Why plant Audubon® Native Chinkapin Oak Treeling?
Although Chinkapin Oak is not well known among people, it is beloved among birds. Its acorns—highly nutritious and palatable even by human standards—nourish many avian species, helping them build up reserves for carrying out their fall migration or for surviving the winter in place. Jays, woodpeckers, flickers, and many others feast on the sweet morsels. Songbirds, too, appreciate Chinkapin Oak for the small insects they find feeding on the leaves. Finches, sparrows, cardinals, and titmice are grateful visitors in the Lower Midwest, where this handsome native reigns supreme. A true friend to wildlife wherever it is grown.
Although Chinkapin Oak is rarely planted, it’s not because it’s some new, exotic discovery. Chinkapin Oak is native to the U.S., from Wisconsin to Vermont and south to New Mexico and South Carolina. Its range also extends into Mexico. Nowhere is it a dominant tree, but it is most plentiful near the center of its range—along the Ohio River, in Ohio, Kentucky, and Indiana. In years past, its wood was used in those states to build fences, and later to fuel the steamships that traveled up and down the Ohio River.
How to use Audubon® Native Chinkapin Oak Treeling in the landscape?
Blue jay buffet! Chinkapin Oak acorns are possibly the sweetest-tasting of all acorns, and they’re a hit with blue jays, squirrels, chipmunks, and all sorts of wildlife. They’re edible for humans, too, if you want to give your trail mix a twist (you can roast them first or eat them raw). This species is one of the most precocious Oaks (producing its first acorns at a young age), so you won’t have to wait forever to start getting those sweet snacks.
Hardiness Zone: 5-7
How To Plant Audubon® Native Chinkapin Oak Treeling
Plant Chinkapin Oak in a site where it will receive all-day sun. Clay soil is no problem. Alkaline (high pH) soil is also acceptable, which is unusual for Oaks. Many Oaks, particularly the popular Pin Oak, will turn chlorotic (yellow) on alkaline soils, but Chinkapin Oak often grows on those types of soils in the wild and is perfectly adapted to them. Little pruning will be necessary, but if you must prune, do so only between December and February. The fungal disease Oak Wilt can strike when Oaks are pruned during active growth. A member of the White Oak Group, Chinkapin Oak is less susceptible to Oak Wilt than members of the Red Oak Group, but it is still vulnerable.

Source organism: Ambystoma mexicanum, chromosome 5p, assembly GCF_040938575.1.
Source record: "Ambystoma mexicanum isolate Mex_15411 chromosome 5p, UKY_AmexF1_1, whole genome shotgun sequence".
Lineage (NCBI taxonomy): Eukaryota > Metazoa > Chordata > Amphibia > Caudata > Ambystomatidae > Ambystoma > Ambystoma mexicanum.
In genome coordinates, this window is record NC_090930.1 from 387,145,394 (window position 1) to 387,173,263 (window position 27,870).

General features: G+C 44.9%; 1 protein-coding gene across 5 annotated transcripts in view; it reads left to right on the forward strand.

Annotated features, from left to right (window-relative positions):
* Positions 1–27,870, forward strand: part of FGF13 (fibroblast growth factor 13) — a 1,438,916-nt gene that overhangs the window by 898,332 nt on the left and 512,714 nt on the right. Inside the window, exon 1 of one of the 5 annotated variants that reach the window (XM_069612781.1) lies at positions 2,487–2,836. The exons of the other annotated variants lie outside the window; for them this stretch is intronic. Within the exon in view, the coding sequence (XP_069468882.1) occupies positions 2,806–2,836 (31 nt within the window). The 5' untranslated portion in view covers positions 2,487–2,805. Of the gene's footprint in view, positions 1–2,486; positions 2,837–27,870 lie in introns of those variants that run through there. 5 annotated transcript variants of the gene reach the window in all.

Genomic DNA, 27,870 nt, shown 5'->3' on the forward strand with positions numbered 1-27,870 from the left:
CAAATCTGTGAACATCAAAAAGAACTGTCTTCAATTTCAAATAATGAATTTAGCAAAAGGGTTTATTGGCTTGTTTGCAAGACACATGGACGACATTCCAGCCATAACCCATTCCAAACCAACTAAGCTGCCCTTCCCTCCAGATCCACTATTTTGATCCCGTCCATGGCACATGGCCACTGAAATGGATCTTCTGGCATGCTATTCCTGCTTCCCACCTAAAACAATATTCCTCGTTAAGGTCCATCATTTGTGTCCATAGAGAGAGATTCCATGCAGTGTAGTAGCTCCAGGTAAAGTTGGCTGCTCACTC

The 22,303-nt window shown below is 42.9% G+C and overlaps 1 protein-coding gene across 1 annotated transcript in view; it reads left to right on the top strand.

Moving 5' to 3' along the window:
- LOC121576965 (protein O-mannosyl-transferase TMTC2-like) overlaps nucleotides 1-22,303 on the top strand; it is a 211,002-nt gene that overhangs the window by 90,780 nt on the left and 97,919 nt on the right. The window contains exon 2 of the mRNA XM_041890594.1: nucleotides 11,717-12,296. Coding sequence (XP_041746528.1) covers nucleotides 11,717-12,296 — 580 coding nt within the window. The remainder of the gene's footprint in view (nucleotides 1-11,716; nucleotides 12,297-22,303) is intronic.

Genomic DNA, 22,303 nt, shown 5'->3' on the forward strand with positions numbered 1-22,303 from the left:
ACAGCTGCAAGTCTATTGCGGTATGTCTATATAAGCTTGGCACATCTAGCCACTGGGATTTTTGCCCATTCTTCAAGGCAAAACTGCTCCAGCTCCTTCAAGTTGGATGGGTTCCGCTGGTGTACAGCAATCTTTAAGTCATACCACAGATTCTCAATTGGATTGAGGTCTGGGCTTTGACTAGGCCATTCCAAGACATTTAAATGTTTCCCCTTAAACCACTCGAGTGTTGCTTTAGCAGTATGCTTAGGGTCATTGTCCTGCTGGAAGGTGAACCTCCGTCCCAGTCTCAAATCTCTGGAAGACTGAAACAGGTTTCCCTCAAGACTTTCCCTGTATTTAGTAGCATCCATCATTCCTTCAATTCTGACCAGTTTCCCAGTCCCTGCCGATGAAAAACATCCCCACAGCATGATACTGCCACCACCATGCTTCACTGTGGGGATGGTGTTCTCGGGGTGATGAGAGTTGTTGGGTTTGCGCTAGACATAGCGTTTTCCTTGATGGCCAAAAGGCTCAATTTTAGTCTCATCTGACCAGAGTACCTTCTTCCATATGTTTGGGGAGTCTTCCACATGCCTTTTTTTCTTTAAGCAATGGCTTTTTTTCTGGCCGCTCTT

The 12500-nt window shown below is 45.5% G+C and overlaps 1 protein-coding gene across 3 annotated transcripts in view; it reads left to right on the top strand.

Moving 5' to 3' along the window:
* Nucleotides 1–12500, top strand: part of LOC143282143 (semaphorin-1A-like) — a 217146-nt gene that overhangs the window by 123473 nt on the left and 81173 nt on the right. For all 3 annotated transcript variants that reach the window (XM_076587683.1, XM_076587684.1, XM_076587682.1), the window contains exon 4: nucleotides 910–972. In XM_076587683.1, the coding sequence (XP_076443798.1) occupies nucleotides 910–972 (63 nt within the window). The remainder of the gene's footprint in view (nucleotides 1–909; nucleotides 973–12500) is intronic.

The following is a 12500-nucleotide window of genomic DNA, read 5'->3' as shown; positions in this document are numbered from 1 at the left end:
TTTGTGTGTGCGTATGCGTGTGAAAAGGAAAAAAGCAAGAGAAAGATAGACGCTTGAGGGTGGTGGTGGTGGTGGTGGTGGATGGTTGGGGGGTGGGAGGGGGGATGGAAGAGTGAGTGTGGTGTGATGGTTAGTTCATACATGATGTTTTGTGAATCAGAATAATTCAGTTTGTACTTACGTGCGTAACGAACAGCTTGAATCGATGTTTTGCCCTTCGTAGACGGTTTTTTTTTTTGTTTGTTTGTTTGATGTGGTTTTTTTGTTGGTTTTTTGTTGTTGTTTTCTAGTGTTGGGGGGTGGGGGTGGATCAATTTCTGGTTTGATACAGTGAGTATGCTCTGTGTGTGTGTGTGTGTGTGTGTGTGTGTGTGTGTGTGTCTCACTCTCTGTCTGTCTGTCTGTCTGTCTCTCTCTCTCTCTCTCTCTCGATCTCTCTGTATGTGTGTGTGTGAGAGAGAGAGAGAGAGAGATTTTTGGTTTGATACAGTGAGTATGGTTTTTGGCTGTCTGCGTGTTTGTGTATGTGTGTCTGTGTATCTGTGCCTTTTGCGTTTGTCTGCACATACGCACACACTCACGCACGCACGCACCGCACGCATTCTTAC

How To Water
Water twice weekly for the first 3-5 weeks; then water weekly for the remainder of the year until winter. When you water, water slowly and thoroughly. Watering needs may be altered due to extreme weather conditions.
How To Fertilize
Incorporate Elements Starter Plant food granular form into the soil when planting. If planting in spring or summer, start fertilizing late fall using Elements Starter Plant food granular form on an annual basis each late fall. If planting in the fall, use Elements fertilizer while planting and start your regular annual fertilizing the following fall. Continue this for the first three years to get your plant well established as it gives your tree the nutrients it needs to produce lush new growth for the following spring.
How To Prune
A young tree may need a little extra support to ensure that it lives a long and healthy life. Stake your new Treeling with a 6-8 foot tall wood or bamboo stake. Use expandable ties that will stretch as the tree grows, fastening the stake to the main trunk from the base to the top. Check the ties every few months, at least twice a year; ensuring the ties are not digging into the trunk. If there is any sign of this, take the tie off and reattach it, giving the tree more room to grow.
As your tree grows, remove a few of the lower branches each year in mid to late summer. Remove these lower branches before they reach 1/2 inch in diameter. It is better to make small cuts to avoid cutting a large, more mature branch - this is too stressful for the tree. Each year, make any corrective pruning needed, paying particular attention to removing damaged branches, rubbing branches, multiple leaders at the top, or suckers at the base. Limit any pruning to no more than 25% of the branching structure in a given year. Pruning benefits the tree and helps to achieve a balanced tree form.
After two or three years you can feel free to remove the stake from the tree.